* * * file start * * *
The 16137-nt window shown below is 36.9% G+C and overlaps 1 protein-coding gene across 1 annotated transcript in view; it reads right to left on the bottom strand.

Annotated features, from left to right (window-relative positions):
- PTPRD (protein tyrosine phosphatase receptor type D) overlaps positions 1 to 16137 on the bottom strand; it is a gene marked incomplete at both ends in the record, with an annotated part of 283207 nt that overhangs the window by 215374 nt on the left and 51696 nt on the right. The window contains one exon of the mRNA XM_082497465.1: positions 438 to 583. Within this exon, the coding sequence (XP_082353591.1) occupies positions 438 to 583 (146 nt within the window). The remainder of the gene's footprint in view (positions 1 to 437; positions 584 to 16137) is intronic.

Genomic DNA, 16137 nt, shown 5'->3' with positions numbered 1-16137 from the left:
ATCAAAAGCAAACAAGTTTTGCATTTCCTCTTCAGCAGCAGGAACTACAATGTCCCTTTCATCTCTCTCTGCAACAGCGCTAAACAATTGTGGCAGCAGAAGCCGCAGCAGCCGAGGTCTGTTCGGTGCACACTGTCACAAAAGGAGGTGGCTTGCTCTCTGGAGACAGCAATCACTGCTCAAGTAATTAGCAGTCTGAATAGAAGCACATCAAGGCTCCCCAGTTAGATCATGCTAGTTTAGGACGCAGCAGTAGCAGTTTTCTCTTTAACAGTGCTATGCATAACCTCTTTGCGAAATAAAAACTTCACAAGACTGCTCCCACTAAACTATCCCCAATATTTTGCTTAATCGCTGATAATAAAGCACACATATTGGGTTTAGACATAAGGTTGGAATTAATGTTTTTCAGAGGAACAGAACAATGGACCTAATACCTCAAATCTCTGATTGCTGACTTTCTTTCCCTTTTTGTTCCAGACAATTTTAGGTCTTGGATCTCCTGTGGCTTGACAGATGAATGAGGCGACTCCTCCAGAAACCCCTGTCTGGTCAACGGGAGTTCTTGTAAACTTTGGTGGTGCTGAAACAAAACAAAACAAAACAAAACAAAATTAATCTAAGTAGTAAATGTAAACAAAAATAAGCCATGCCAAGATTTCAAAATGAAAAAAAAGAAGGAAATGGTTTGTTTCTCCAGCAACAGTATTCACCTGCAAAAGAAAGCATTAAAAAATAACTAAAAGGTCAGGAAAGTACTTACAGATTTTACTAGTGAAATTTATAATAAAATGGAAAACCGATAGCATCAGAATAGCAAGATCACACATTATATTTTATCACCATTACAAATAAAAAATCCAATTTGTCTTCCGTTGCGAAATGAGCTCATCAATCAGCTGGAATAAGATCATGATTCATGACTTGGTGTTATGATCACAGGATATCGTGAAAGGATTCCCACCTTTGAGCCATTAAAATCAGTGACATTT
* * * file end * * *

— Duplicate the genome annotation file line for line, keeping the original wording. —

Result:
The 16137-nt window shown below is 36.9% G+C and overlaps 1 protein-coding gene across 1 annotated transcript in view; it reads right to left on the bottom strand.

Annotated features, from left to right (window-relative positions):
- PTPRD (protein tyrosine phosphatase receptor type D) overlaps positions 1 to 16137 on the bottom strand; it is a gene marked incomplete at both ends in the record, with an annotated part of 283207 nt that overhangs the window by 215374 nt on the left and 51696 nt on the right. The window contains one exon of the mRNA XM_082497465.1: positions 438 to 583. Within this exon, the coding sequence (XP_082353591.1) occupies positions 438 to 583 (146 nt within the window). The remainder of the gene's footprint in view (positions 1 to 437; positions 584 to 16137) is intronic.

Genomic DNA, 16137 nt, shown 5'->3' with positions numbered 1-16137 from the left:
ATCAAAAGCAAACAAGTTTTGCATTTCCTCTTCAGCAGCAGGAACTACAATGTCCCTTTCATCTCTCTCTGCAACAGCGCTAAACAATTGTGGCAGCAGAAGCCGCAGCAGCCGAGGTCTGTTCGGTGCACACTGTCACAAAAGGAGGTGGCTTGCTCTCTGGAGACAGCAATCACTGCTCAAGTAATTAGCAGTCTGAATAGAAGCACATCAAGGCTCCCCAGTTAGATCATGCTAGTTTAGGACGCAGCAGTAGCAGTTTTCTCTTTAACAGTGCTATGCATAACCTCTTTGCGAAATAAAAACTTCACAAGACTGCTCCCACTAAACTATCCCCAATATTTTGCTTAATCGCTGATAATAAAGCACACATATTGGGTTTAGACATAAGGTTGGAATTAATGTTTTTCAGAGGAACAGAACAATGGACCTAATACCTCAAATCTCTGATTGCTGACTTTCTTTCCCTTTTTGTTCCAGACAATTTTAGGTCTTGGATCTCCTGTGGCTTGACAGATGAATGAGGCGACTCCTCCAGAAACCCCTGTCTGGTCAACGGGAGTTCTTGTAAACTTTGGTGGTGCTGAAACAAAACAAAACAAAACAAAACAAAATTAATCTAAGTAGTAAATGTAAACAAAAATAAGCCATGCCAAGATTTCAAAATGAAAAAAAAGAAGGAAATGGTTTGTTTCTCCAGCAACAGTATTCACCTGCAAAAGAAAGCATTAAAAAATAACTAAAAGGTCAGGAAAGTACTTACAGATTTTACTAGTGAAATTTATAATAAAATGGAAAACCGATAGCATCAGAATAGCAAGATCACACATTATATTTTATCACCATTACAAATAAAAAATCCAATTTGTCTTCCGTTGCGAAATGAGCTCATCAATCAGCTGGAATAAGATCATGATTCATGACTTGGTGTTATGATCACAGGATATCGTGAAAGGATTCCCACCTTTGAGCCATTAAAATCAGTGACATTT